Investigation reveals Metra`s lack of firearm qualifications - New York News

Investigation reveals Metra`s lack of firearm qualifications

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CHICAGO (FOX 32 News) -

A scathing report about the Metra Police Department was made public Wednesday night - reveals concerns regarding the lack of rational staffing and patrol plans, excessive overtime and most disturbing - the failure of the department to have undergone firearm qualification training since 2010.

"It fell through the crack a little bit but as soon as we identified that we addressed it and we changed weapons and we started with the process of moving forward," said Don Orseno, Metra's Interim Executive Director.

Hillard Heintze says firearm qualification is now up to date.

"I'm not aware that any police officers discharged their weapon in the line of duty other than actually doing the qualifications, that I am aware of," said Orseno.

The report was conducted by law enforcement consultant agency Hillard Heintze.

Despite the shocking revelations, Metra's Interim Director Don Orseno says passenger safety was never at risk.

"At no time were the passengers unsafe in any way, shape or form," said Orseno.

"Metra is up to date and it met all the requirements on firearms training, use of force, among the most important there so they are up to date in that area," said Arnette Heintze, CEO of Hillard Heintze.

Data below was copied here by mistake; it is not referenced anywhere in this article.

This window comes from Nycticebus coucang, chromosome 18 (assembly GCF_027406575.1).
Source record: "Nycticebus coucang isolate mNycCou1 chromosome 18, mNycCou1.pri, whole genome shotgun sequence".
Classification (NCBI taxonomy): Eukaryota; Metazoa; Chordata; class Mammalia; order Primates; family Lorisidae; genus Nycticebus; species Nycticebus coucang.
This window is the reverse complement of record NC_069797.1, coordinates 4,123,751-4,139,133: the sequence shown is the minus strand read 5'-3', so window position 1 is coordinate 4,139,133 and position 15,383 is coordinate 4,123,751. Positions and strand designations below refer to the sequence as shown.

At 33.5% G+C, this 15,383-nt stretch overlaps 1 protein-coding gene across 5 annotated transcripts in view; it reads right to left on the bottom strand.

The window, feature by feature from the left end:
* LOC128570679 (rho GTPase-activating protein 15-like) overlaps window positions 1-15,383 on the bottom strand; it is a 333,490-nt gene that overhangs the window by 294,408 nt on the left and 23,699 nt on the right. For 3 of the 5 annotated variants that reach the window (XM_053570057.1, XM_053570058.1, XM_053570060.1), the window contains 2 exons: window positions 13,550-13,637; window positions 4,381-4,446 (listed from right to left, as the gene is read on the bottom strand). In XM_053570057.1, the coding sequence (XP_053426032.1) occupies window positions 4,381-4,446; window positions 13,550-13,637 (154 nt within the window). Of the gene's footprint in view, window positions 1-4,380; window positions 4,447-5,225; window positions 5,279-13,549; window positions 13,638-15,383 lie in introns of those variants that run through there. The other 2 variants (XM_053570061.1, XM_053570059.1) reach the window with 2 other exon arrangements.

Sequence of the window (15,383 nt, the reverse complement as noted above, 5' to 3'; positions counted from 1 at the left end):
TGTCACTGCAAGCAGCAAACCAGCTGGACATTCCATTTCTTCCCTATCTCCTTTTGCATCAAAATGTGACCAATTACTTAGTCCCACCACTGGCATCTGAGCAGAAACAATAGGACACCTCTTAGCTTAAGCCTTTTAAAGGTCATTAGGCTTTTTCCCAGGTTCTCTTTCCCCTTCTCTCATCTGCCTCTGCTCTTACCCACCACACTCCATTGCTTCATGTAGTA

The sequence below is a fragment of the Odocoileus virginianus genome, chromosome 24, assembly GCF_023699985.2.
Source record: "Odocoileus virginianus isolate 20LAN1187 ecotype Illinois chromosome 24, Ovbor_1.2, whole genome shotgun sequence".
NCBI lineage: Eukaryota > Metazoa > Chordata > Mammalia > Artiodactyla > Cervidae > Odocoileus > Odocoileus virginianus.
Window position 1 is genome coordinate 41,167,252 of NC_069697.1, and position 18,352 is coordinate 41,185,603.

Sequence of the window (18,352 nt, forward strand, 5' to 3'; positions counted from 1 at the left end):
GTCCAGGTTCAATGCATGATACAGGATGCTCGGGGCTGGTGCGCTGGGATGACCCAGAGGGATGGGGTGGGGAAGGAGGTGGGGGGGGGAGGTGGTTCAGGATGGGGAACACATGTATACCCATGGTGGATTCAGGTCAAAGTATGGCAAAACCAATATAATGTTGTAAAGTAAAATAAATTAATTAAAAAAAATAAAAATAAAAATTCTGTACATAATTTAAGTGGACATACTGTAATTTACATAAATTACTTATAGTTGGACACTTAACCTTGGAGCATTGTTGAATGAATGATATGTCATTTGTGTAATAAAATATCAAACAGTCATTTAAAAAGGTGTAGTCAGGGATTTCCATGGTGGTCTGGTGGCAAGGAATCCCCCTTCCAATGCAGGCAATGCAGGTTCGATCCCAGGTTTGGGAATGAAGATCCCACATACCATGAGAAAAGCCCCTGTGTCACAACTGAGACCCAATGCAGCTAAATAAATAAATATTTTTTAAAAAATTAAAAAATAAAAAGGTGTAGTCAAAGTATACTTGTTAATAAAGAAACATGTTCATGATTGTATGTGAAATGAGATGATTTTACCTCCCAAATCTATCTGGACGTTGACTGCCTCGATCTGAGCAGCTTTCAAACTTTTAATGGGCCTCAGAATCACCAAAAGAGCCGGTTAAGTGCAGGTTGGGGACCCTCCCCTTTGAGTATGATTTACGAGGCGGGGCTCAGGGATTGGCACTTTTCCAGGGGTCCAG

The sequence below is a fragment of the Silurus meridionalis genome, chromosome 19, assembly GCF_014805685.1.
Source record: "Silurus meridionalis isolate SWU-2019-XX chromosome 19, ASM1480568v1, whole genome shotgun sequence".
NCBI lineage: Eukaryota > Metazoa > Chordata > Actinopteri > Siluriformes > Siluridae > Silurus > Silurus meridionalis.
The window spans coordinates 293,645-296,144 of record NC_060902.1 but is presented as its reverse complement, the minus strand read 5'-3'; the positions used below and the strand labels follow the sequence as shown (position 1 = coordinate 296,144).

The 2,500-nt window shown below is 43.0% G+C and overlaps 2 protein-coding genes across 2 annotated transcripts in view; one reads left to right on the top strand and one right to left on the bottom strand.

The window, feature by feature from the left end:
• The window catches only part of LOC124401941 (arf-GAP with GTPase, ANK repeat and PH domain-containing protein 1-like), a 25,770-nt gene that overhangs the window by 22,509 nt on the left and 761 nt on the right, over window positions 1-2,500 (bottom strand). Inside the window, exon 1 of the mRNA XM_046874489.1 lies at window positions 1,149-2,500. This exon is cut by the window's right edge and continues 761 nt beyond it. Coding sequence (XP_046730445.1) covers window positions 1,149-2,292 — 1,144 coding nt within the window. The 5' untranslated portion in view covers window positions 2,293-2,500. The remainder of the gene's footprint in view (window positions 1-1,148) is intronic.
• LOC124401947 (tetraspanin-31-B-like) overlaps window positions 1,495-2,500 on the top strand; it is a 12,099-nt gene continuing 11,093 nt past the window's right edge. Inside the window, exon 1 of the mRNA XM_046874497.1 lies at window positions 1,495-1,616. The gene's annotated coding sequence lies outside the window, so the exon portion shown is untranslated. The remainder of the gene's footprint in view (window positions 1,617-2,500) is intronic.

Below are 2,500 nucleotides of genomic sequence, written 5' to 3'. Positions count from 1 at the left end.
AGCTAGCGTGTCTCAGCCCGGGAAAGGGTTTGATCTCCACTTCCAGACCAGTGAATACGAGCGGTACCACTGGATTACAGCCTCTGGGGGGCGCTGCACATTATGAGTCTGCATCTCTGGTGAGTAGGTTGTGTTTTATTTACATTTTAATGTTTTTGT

Metra proactively hired the Hillard Heintze nearly two years ago to perform a first-ever assessment of the department's operations. The report was complete in August.

According to the report, the severity of its findings caused Metra officials to ask Hillard Heintze to refrain from the completing the overall assessment temporarily so officials could "oversee the immediate firearm qualification training," and the assess the policies in question.

"They've made changes and are progressing to implement many of the recommendations. Over the last year I know there's been new equipment purchased, new vehicles purchased, I know that the patrolling strategy has started to change," said Heintze.

Since June 2013, uniform and plain clothed officers rode more than three thousand trains.

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